Shopping cart

History

Ohio’s Historic Haunts

| Filed under: History, Regional Interest
Willis Cover Image

Many of Ohio’s historically significant locations have developed a reputation for being haunted. While it might be almost impossible to prove the validity of the paranormal tales that surround them, one thing is clear: ghost stories help to keep history alive. But the questions remain: How did these stories get started? More important, are any of them tied directly to actual historic events? And do any facts support the ghost lore?

 


An Adventure in Education

| Filed under: History, Regional Interest
Footlick cover

The College of Wooster was a proud but modest college for much of its life, exemplified by the titles of the first two volumes of its history, Wooster of the Middle West. In 1944, a Wooster alumnus named Howard Lowry became president and created the Independent Study (I.S.) program, distinguishing Wooster from other quality liberal arts colleges nationwide. I.S. was and is much more than a capstone research project for seniors; the heavy responsibility of mentoring undergraduate research was offset for faculty by university-level research leave, guaranteeing Wooster a faculty of true teacher-scholars.

 


From Guernica to Human Rights

| Filed under: History
carroll cover

The best essays by one of the leading experts on the Spanish Civil War

The Spanish Civil War, a military rebellion supported by Hitler and Mussolini, attracted the greatest writers of the age. Among them were Ernest Hemingway, George Orwell, André Malraux, Arthur Koestler, Langston Hughes, and Martha Gellhorn. They returned to their homelands to warn the world about a war of fascist aggression looming on the horizon.

 


The Ohio Canals

| Filed under: Art, History
Ohio Canals cover

The Ohio canals live again through the eye and hand of artist-historian Frank N. Wilcox. From his years of walking the canal ways and exploring the broken locks to searching old newspapers and musty records, Wilcox built this record. Through his art and writing he tells the story of canal location and construction; guides us through the intricacies of locks and their workings; and restores for today’s readers the texture and flavor of this colorful era.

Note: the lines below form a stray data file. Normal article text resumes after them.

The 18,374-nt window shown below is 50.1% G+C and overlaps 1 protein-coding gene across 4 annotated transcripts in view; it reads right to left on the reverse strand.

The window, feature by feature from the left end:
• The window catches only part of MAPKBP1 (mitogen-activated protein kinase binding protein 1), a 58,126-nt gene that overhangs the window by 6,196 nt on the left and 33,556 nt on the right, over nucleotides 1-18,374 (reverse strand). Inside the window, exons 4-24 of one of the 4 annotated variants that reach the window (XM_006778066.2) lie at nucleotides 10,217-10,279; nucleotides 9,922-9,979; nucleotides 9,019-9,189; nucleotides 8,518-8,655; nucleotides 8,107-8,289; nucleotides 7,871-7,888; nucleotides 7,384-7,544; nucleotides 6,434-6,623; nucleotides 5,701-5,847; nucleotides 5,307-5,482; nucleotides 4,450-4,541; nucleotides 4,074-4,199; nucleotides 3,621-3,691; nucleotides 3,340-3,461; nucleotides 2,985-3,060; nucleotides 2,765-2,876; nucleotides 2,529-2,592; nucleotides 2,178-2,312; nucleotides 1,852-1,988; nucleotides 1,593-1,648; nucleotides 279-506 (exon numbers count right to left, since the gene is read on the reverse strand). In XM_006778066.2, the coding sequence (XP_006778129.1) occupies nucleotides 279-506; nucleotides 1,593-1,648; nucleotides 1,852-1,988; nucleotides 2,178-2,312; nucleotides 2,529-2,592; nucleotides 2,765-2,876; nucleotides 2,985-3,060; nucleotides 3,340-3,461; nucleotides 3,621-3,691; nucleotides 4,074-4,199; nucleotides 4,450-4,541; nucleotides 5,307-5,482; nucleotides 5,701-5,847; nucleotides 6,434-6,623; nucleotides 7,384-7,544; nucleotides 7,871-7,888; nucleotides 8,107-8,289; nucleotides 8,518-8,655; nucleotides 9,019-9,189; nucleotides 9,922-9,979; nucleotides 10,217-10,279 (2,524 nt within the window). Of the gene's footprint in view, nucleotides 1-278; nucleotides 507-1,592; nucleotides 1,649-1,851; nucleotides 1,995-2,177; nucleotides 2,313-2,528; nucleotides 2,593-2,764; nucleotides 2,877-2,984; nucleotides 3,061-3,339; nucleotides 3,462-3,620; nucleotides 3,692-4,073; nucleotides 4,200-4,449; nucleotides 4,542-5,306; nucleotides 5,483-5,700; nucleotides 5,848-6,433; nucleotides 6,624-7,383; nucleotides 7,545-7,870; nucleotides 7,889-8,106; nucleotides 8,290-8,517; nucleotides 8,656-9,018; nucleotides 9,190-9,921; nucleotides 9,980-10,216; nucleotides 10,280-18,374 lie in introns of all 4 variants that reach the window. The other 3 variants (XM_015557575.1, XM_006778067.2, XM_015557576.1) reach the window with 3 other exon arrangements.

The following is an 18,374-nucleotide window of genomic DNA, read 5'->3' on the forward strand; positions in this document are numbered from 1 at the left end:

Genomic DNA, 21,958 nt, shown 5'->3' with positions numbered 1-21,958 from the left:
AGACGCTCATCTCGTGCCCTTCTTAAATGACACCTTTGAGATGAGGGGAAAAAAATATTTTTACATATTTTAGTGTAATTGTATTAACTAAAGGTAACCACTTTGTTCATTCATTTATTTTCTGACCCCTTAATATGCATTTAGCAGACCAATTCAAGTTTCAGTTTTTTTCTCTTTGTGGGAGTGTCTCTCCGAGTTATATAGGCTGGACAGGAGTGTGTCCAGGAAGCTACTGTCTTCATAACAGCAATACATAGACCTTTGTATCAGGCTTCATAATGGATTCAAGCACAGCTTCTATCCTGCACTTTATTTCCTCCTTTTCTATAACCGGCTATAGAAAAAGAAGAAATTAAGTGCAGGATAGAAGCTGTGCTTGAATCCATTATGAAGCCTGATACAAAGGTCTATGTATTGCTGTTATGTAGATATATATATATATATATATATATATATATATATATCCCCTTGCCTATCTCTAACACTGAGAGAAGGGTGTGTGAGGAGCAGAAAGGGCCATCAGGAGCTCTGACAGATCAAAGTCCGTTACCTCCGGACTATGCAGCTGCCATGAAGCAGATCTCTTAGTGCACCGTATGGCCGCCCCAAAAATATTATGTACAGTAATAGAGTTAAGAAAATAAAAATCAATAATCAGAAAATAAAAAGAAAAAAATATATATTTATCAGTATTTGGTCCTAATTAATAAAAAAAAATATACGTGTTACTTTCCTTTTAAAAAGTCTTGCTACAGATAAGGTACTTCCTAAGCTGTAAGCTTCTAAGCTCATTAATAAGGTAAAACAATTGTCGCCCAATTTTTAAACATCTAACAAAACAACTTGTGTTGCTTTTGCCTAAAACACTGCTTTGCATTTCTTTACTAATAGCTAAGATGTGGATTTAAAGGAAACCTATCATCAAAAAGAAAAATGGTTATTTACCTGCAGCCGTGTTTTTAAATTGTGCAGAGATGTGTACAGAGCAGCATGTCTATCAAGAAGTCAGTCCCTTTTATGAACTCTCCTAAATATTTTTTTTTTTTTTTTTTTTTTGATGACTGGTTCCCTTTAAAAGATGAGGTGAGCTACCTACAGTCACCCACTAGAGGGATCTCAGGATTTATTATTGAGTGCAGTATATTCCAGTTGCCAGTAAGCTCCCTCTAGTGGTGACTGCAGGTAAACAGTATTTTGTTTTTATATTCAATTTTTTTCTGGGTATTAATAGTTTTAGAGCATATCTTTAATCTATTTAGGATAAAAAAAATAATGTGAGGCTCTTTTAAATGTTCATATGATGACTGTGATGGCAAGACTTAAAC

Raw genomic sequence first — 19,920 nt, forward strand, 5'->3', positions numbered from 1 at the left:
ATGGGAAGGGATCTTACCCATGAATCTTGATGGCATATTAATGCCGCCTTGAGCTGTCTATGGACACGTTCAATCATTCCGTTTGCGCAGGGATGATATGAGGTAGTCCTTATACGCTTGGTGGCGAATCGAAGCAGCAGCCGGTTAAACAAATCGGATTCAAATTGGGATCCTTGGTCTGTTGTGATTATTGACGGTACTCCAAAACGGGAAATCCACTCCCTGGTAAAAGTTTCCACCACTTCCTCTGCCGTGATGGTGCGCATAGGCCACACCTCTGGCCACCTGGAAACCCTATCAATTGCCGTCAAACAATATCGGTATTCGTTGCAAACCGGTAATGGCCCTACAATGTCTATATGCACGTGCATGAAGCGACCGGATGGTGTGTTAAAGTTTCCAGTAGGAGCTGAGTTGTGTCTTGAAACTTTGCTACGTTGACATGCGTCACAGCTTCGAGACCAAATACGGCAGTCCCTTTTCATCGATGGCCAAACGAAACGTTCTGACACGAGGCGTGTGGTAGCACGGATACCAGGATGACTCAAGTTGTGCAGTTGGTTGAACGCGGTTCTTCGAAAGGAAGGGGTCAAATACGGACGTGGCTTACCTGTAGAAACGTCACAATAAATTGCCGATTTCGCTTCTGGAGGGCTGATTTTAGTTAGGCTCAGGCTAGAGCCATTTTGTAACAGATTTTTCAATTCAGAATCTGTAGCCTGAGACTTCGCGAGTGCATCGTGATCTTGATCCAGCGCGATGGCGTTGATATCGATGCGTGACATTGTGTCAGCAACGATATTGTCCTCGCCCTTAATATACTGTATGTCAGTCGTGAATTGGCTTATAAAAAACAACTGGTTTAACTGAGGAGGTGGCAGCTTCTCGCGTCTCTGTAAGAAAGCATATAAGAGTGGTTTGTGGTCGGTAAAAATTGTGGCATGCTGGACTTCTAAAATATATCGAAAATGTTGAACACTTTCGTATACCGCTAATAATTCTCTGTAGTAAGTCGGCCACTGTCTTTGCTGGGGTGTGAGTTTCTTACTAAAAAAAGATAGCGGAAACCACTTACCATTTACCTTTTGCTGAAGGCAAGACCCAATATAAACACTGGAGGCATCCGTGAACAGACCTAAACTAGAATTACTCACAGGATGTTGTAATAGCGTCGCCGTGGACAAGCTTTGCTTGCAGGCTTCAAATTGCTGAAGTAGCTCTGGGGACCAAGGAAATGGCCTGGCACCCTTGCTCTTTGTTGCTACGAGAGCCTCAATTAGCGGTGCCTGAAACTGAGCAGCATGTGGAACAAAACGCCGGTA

Ohio Indian Trails

| Filed under: Art, History
Indian trails Cover

In this classic and coveted volume, artist Frank N. Wilcox tackles the difficult job of mapping the Indian trails of Ohio. Basing his work on the journals and records of early settlers and soldiers, his knowledge of Native American ways, and his intimacy with the Ohio landscape, he locates and documents the major Indian towns and trails that crisscross the state. His maps, drawings, and watercolors beautifully evoke the lives and cultures of Ohio’s first peoples.

 


The Ohio Politics Almanac

and | Filed under: History, Political Science & Politics
Hallett Cover image

Roughly a century ago, President Theodore Roosevelt said, “I think there is only one thing in the world I can’t understand, and that is Ohio politics.” If The Ohio Politics Almanac had existed then, Roosevelt still might not have understood Ohio politics, but it wouldn’t have been for lack of information. A comprehensive and authoritative resource, The Ohio Politics Almanac sheds light on the complexity of Ohio’s electoral statistics. 

 


The Memorial Art and Architecture of Vicksburg National Military Park

| Filed under: Art, Civil War Era, History
Panhorst cover

In the heyday of Civil War commemoration at the turn of the twentieth century, Mississippi’s Vicksburg National Military Park was considered “the art park of the South.” By 1920, more than 160 portrait statues, busts, and reliefs of Vicksburg’s defenders under Gen. John C. Pemberton and the besieging Union army commanded by Gen. Ulysses S. Grant lined the tour route along the earthworks around the Gibraltar of the Confederacy. Most of the memorial art and architecture was built in the classical revival Beaux-Arts style popular following the World’s Columbian Exposition of 1893. The federal government, states, and individual patrons commissioned dozens of sculptors and architects to create these enduring structures, marking the historic battlefield and commemorating the men and events involved in the campaign and siege of Vicksburg.

 


This is an archive